Lutheranism: Definition, History, Beliefs, Features & Facts

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Lutheranism: Meaning & Definition

Lutheranism – Protestant religious trend founded by the German theologian Martin Luther in 1517.

What is Lutheranism?

Lutheranism is a religious trend derived from Catholicism, founded by the German monk and theologian Martin Luther, in the early 16th century.

Lutheranism is one of the branches of the Protestant Reformation, which also includes CalvinismAnglicanism, Anabaptism, and Presbyterianism.

Lutheranism is based on the 95 Theses that Luther nailed to the door of the church in Wittenberg, Germany, in 1517. Thanks to the invention of the printing press, this text quickly spread throughout Europe and gained numerous adherents, including many of the Princes who ruled the more than 300 states into which the Holy Roman Empire was divided.

Lutheranism was a reaction to the excesses of the Catholic Church, especially the collection of indulgences, the sale of ecclesiastical offices and the granting of forgiveness of sins in exchange for the donation of goods .

This religious doctrine rejects the universal authority of the Pope, the veneration of the images of the saints, purgatory, and the mediators between believers and God.

Today, there are more than 70 million Lutherans scattered throughout the world, making Lutheranism one of the most important strands of Christianity.


Portrait of Martin Luther, by Lucas Cranach, the Elder (1543).

Characteristics of Lutheranism

The main characteristics of Lutheranism are as follows:

  • Consider the Bible as the only source of spiritual knowledge.
  • It proposes to recover the values ​​of Primitive Christianity.
  • He maintains that God does not justify human beings by their works of charity, but only by their faith.
  • He rejects the authority of the Pope over all Christians.
  • It does not accept the veneration of the images of the saints or purgatory.
  • He accepts the sacraments of Baptism and the Eucharist, and practices confirmation, anointing of the sick, and marriage, but does not regard them as sacraments instituted by Jesus Christ.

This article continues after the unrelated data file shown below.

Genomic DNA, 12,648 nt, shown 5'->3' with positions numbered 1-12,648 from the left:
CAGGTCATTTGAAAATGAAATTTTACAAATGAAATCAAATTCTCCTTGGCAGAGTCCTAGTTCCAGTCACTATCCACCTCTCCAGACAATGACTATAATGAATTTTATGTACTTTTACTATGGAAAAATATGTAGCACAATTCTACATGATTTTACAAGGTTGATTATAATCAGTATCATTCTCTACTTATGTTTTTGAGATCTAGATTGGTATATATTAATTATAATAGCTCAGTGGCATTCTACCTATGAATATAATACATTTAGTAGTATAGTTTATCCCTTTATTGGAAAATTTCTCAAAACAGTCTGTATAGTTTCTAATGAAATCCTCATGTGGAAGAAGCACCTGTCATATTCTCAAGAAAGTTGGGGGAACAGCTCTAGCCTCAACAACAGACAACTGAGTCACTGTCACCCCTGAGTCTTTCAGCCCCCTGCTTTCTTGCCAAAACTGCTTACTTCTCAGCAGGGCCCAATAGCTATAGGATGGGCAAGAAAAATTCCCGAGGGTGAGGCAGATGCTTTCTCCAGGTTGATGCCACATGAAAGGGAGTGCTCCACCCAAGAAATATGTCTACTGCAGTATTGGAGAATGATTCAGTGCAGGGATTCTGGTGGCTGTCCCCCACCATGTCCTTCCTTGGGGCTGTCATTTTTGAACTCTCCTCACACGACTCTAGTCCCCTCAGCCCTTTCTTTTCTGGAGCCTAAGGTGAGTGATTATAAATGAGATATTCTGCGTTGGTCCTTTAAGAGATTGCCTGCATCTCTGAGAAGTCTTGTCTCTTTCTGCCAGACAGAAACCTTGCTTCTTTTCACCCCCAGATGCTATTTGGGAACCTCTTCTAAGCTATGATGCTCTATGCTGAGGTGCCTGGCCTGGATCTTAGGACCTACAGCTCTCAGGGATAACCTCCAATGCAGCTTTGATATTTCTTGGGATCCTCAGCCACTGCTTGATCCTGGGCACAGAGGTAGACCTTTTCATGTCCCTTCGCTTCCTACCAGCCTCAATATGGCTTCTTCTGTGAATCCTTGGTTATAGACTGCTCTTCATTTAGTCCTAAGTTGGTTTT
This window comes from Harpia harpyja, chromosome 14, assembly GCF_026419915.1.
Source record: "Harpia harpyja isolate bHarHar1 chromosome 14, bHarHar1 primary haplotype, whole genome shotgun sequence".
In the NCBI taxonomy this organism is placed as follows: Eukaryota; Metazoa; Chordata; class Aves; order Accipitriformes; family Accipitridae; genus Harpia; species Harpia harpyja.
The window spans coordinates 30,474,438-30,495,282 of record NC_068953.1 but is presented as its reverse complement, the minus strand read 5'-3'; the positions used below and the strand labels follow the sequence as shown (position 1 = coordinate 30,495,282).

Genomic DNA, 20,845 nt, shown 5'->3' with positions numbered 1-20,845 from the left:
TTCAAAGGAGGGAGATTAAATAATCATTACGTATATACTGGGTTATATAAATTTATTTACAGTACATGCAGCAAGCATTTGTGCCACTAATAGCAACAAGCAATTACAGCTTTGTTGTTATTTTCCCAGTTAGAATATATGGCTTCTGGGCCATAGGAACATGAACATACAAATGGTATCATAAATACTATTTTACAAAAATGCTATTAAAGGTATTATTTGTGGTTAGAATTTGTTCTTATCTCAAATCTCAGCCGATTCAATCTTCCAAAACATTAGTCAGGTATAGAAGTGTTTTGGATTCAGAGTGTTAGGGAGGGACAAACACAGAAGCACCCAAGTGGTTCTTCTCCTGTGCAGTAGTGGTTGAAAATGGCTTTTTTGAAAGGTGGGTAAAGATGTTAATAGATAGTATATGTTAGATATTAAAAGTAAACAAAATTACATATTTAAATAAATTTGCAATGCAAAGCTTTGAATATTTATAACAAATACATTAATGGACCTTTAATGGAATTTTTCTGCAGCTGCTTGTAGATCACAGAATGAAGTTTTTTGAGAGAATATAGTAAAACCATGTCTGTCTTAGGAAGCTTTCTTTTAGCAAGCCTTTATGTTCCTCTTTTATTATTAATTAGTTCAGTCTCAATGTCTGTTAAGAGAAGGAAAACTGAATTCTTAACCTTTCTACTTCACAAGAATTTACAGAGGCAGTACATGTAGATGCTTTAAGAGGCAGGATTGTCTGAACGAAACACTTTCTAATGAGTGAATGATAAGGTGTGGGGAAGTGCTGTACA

• Believe in the trinity, but consider that God the Father and God the Son are two different entities.
  • He rejects the belief in the immaculate conception of Mary and her assumption in body and soul to Heaven.
  • He considers priests as administrators of the word and of the sacraments, and not as mediators between God and believers.
  • Ministers or pastors can marry, have a family, and engage in profit-making activities.

Causes and Consequences of Lutheranism

Causes of Lutheranism

The main causes of the rise of Lutheranism were the following:

  • The sale of indulgences promoted by the Papacy to finance the construction of St. Peter’s Basilica in Rome.
  • The preaching against the sale of indulgences and the riches of the Church by precursors of the Reformation, such as the Englishman John Wyclif (1320-1384), creator of the Lollards movement, and the Bohemian Jan Hus (1370-1415) , founder of the Hussite church. His positions influenced those of Luther.
  • Luther’s rejection of what he considered corrupt practices of the Catholic ecclesiastical hierarchy and his call to the German nobility to deny authority to the Pope and support the creation of a German national church.
  • The influence of some of the ideas of Humanism, especially the criticism of the excessive wealth of the representatives of the ecclesiastical hierarchy.
  • The claim of the Papacy to have authority not only over spiritual matters, but also over earthly ones. This conception led the Pope to try to impose his authority over the kings and generated multiple conflicts with the European monarchies of the time.

Consequences of Lutheranism

The most important consequences of the emergence of Lutheranism were the following:

  • The division of Western Christendom into two great branches:
    • The Roman Catholic Apostolic, who after the Council of Trent (1545-1563) claimed herself as heir to the medieval Christian tradition and accepted the infallible authority of the Pope;
    • Several Protestant, as lutheranism, the calvinism, the anglicanism and presbiterianism, who rejected the authority of the Pope and proposed restore the values of the early Christian.
  • The confrontation between the Holy Roman Emperor, the Catholic Charles V (1520-58), and the German princes who adhered to Lutheranism. That confrontation resulted in the Peace of Augsburg, in which the emperor recognized the right of princes to choose which religion to adopt.
  • The launching of the Counter-Reformation by the Papacy. This process of spiritual renewal included a series of measures to reorganize the Catholic Church and respond to the questions of Luther and his followers.

Representatives of Lutheranism

Among the main representatives of Lutheranism are:

  • Martin Luther (1483–1546): German theologian and monk, main promoter of the Protestant Reformation.
  • Johann Gerhard (1582-1637): German theologian, one of the leaders of the Lutheran church.
  • Hunnius Nikolaus (1585-1643): German-born Lutheran theologian, who wrote numerous texts against the Catholic ecclesiastical authorities.
  • Abraham Calovius (1612-1686): German theologian, defender of Lutheran orthodoxy and opponent of Catholicism and Calvinism.
  • Collinson, Patrick. Reform. Barcelona, ​​Debate. 2004.
  • Gounelle, André. The great principles of Protestantism . Puebla, Cajica. 2008.
  • Miegge, Mario. Martin Luther: the Protestant Reformation and the birth of modern society . Barcelona, ​​Clie. 2016.
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